OnePlus’ 2019 move to release two models with the OnePlus 7 and 7 Pro caused a bit of a stir, especially given their limited regional availability. Some consumers missed out on the very best OnePlus experience, while others were compelled to break with the company’s more affordable roots. Then it doubled down in 2020 when the OnePlus 8 and OnePlus 8 Pro arrived in the same regions, so customers have a tough choice to make about which handset they prefer. So let’s dive into the differences and figure out which one you should buy between the OnePlus 8 Pro vs OnePlus 8. (Note: There’s also a newer OnePlus 8T, which you can read more about here.)
OnePlus 8 or OnePlus 8 Pro: What’s the better deal?— Android Authority (@AndroidAuth) April 17, 2020
OnePlus 8 Pro vs OnePlus 8: Specs and performance
|OnePlus 8 Pro||OnePlus 8|
OnePlus 8 Pro:6.78-inch AMOLED
3,168 x 1,440 (19.8:9)
120Hz refresh rate
In-display fingerprint sensor
3D Corning Gorilla Glass
OnePlus 8:6.55-inch AMOLED
2,400 x 1,080 (20:9)
90Hz refresh rate
In-display fingerprint sensor
3D Corning Gorilla Glass
OnePlus 8 Pro:Qualcomm Snapdragon 865
OnePlus 8:Qualcomm Snapdragon 865
OnePlus 8 Pro:8GB / 12GB LPDDR5
OnePlus 8:8GB / 12GB LPDDR4X
OnePlus 8 Pro:128GB / 256GB UFS 3.0
OnePlus 8:128GB / 256GB UFS 3.0 2-LANE
OnePlus 8 Pro:Rear:
48MP, f/1.78, 1.12µm, OIS, EIS
8MP 3x telephoto, f/2.44, 1.0µm, OIS
48MP ultrawide, f/2.2, 119.7°
5MP color filter, f/2.4
16MP, f/2.45, 1.0µm, EIS, fixed focus
48MP, f/1.78, 0.8µm, OIS, EIS
2MP macro, f/2.4, 1.75µm
16MP ultrawide, f/2.2, 116°
16MP, f/2.0, 1.0µm, EIS, fixed focus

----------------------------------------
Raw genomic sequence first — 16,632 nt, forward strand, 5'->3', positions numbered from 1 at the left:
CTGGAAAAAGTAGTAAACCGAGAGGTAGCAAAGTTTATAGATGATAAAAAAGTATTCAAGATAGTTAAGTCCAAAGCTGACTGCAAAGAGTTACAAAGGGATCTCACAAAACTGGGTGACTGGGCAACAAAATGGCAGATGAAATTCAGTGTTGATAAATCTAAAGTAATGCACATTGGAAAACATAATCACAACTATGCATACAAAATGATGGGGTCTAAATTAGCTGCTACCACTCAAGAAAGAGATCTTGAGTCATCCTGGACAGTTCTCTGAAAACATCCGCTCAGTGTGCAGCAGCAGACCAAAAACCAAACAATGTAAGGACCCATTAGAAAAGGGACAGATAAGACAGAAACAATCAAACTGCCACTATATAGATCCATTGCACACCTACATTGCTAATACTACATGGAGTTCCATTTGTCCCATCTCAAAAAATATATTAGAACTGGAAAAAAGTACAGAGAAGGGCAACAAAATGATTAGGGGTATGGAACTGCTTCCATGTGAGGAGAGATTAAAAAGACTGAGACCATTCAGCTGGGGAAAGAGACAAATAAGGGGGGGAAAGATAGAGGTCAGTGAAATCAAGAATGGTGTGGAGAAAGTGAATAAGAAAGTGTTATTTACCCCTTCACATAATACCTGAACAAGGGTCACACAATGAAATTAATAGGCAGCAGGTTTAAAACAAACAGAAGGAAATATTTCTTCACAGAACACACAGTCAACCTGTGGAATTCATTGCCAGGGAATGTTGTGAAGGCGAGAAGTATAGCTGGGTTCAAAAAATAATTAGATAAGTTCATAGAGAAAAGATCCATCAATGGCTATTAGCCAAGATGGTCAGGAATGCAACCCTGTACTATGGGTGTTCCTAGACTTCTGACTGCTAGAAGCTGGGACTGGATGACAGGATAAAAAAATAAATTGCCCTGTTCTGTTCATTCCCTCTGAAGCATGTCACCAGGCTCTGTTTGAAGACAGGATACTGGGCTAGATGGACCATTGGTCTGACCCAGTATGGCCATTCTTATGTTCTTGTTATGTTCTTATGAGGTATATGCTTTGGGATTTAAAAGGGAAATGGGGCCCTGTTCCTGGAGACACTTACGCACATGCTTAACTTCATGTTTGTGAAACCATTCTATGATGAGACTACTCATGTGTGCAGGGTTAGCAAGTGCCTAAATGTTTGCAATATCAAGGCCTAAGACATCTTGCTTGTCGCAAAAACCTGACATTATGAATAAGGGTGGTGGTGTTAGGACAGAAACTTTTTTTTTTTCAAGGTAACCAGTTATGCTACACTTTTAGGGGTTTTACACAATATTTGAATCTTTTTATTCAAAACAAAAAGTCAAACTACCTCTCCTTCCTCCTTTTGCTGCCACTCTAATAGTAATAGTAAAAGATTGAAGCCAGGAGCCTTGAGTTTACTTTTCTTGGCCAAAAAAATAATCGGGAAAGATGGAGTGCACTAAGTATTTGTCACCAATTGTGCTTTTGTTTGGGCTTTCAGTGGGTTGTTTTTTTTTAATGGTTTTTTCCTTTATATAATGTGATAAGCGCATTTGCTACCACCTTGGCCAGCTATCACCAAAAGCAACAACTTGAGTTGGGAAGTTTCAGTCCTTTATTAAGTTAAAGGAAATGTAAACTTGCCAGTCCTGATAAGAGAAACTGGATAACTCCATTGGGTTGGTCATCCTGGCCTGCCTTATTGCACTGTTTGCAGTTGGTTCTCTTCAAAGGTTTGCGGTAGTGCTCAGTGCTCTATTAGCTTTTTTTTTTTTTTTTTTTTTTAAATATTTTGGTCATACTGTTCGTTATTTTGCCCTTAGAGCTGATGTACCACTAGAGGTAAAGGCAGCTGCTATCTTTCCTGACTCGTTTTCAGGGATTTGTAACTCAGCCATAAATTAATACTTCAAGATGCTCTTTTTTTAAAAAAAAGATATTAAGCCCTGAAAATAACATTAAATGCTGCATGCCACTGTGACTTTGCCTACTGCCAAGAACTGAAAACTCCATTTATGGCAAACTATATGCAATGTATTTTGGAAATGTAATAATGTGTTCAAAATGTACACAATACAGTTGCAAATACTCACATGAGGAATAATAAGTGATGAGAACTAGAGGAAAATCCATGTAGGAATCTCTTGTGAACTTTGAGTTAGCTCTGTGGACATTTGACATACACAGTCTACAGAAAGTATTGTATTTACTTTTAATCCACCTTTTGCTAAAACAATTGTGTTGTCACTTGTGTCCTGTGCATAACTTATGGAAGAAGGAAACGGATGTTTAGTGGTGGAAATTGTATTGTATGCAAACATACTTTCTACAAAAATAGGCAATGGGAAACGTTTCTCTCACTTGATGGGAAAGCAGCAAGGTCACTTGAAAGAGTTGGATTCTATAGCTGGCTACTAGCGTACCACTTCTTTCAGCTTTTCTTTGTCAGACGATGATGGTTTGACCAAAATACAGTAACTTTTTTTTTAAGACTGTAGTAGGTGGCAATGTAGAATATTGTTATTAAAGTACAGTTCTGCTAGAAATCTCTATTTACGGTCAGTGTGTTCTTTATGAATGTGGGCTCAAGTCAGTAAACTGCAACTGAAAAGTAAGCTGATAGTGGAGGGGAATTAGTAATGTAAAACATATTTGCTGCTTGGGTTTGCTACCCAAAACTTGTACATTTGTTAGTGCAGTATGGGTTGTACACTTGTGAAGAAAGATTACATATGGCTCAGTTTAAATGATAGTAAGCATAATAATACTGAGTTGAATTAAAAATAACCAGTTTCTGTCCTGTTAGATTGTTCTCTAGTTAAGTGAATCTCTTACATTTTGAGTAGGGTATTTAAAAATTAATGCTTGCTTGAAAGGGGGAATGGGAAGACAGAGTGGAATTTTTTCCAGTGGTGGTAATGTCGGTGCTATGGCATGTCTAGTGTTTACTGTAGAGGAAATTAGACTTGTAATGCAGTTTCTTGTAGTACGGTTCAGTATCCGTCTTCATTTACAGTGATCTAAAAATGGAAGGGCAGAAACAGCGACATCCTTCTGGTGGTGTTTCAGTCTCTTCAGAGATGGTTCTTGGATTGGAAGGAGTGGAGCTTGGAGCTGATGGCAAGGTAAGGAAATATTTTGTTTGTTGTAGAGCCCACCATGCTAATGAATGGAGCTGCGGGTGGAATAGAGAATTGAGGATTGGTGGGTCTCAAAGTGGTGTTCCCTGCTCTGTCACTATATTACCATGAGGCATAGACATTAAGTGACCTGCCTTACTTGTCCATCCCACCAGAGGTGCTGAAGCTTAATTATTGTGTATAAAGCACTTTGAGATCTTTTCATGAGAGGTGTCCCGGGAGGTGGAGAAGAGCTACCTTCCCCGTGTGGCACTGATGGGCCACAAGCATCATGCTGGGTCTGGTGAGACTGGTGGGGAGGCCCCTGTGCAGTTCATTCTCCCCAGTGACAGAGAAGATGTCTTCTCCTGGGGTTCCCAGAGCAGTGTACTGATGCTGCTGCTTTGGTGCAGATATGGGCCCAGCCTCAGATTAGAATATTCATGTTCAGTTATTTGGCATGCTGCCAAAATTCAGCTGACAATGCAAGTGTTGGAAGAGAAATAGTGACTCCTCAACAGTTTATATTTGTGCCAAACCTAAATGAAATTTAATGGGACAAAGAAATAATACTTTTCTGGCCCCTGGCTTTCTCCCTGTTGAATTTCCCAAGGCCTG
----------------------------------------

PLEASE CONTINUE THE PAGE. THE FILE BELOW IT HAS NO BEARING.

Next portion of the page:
OnePlus 8 Pro:4,510mAh
Warp Charge 30T (5V/6A)
Warp Charge 30 Wireless
Warp Charge 30T (5V/6A)
OnePlus 8 Pro:IP68
OnePlus 8 Pro:Oxygen OS
OnePlus 8:Oxygen OS
|Dimensions and weight|
OnePlus 8 Pro:165.3 x 74.35 x 8.5mm
OnePlus 8:160.2 x 72.9 x 8.0mm
At the surface level, the two phones offer a similar baseline experience. They boast excellent AMOLED displays, although the Pro model has a faster 120Hz versus 90Hz refresh rate. Both look great, but the Pro is a tad smoother scrolling through apps, although it’s an increasingly subtle difference at these frame rates.
There’s a fast Qualcomm Snapdragon 865 processor paired up with 8 or 12GB RAM and 128 or 256GB of storage with both models. The OnePlus 8 Pro model boasts faster LPDDR5 RAM, but our benchmarks show no performance difference between the two whatsoever. Whether you’re gaming or just browsing the web, the OnePlus 8 series offers top-tier performance.
Day to day, the two handsets feel identical. Performance junkies needn’t worry about missing out if they don’t opt for the Pro model. These are two of the fastest phones on the market, and there’s no app you can throw at them they can’t handle. It’s only when you start diving into other features that we begin to see meaningful differences in the user experience.